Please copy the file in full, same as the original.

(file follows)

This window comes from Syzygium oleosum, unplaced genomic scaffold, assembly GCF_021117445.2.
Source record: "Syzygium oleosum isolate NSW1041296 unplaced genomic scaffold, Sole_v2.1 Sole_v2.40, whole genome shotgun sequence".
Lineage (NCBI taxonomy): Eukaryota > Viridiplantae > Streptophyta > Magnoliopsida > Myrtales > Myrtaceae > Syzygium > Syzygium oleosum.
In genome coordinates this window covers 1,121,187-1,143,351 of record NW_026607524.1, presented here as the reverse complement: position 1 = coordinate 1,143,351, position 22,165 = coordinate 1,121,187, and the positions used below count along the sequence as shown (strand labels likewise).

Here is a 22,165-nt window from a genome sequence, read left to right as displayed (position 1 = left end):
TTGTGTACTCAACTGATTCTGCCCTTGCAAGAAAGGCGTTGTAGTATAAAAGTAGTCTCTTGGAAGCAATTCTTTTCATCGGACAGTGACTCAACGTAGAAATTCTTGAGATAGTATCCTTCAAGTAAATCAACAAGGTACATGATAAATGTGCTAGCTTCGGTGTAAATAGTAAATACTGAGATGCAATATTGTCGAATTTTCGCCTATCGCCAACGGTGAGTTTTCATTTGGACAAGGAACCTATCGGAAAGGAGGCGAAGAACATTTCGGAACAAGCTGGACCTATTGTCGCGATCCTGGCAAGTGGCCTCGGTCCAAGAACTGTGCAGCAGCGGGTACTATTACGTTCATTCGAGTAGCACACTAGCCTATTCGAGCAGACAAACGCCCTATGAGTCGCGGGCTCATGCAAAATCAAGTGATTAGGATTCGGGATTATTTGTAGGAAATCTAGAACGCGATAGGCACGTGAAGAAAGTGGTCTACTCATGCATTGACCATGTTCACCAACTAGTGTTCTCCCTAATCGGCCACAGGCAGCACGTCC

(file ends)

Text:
This window comes from Syzygium oleosum, unplaced genomic scaffold, assembly GCF_021117445.2.
Source record: "Syzygium oleosum isolate NSW1041296 unplaced genomic scaffold, Sole_v2.1 Sole_v2.40, whole genome shotgun sequence".
Lineage (NCBI taxonomy): Eukaryota > Viridiplantae > Streptophyta > Magnoliopsida > Myrtales > Myrtaceae > Syzygium > Syzygium oleosum.
In genome coordinates this window covers 1,121,187-1,143,351 of record NW_026607524.1, presented here as the reverse complement: position 1 = coordinate 1,143,351, position 22,165 = coordinate 1,121,187, and the positions used below count along the sequence as shown (strand labels likewise).

Here is a 22,165-nt window from a genome sequence, read left to right as displayed (position 1 = left end):
TTGTGTACTCAACTGATTCTGCCCTTGCAAGAAAGGCGTTGTAGTATAAAAGTAGTCTCTTGGAAGCAATTCTTTTCATCGGACAGTGACTCAACGTAGAAATTCTTGAGATAGTATCCTTCAAGTAAATCAACAAGGTACATGATAAATGTGCTAGCTTCGGTGTAAATAGTAAATACTGAGATGCAATATTGTCGAATTTTCGCCTATCGCCAACGGTGAGTTTTCATTTGGACAAGGAACCTATCGGAAAGGAGGCGAAGAACATTTCGGAACAAGCTGGACCTATTGTCGCGATCCTGGCAAGTGGCCTCGGTCCAAGAACTGTGCAGCAGCGGGTACTATTACGTTCATTCGAGTAGCACACTAGCCTATTCGAGCAGACAAACGCCCTATGAGTCGCGGGCTCATGCAAAATCAAGTGATTAGGATTCGGGATTATTTGTAGGAAATCTAGAACGCGATAGGCACGTGAAGAAAGTGGTCTACTCATGCATTGACCATGTTCACCAACTAGTGTTCTCCCTAATCGGCCACAGGCAGCACGTCC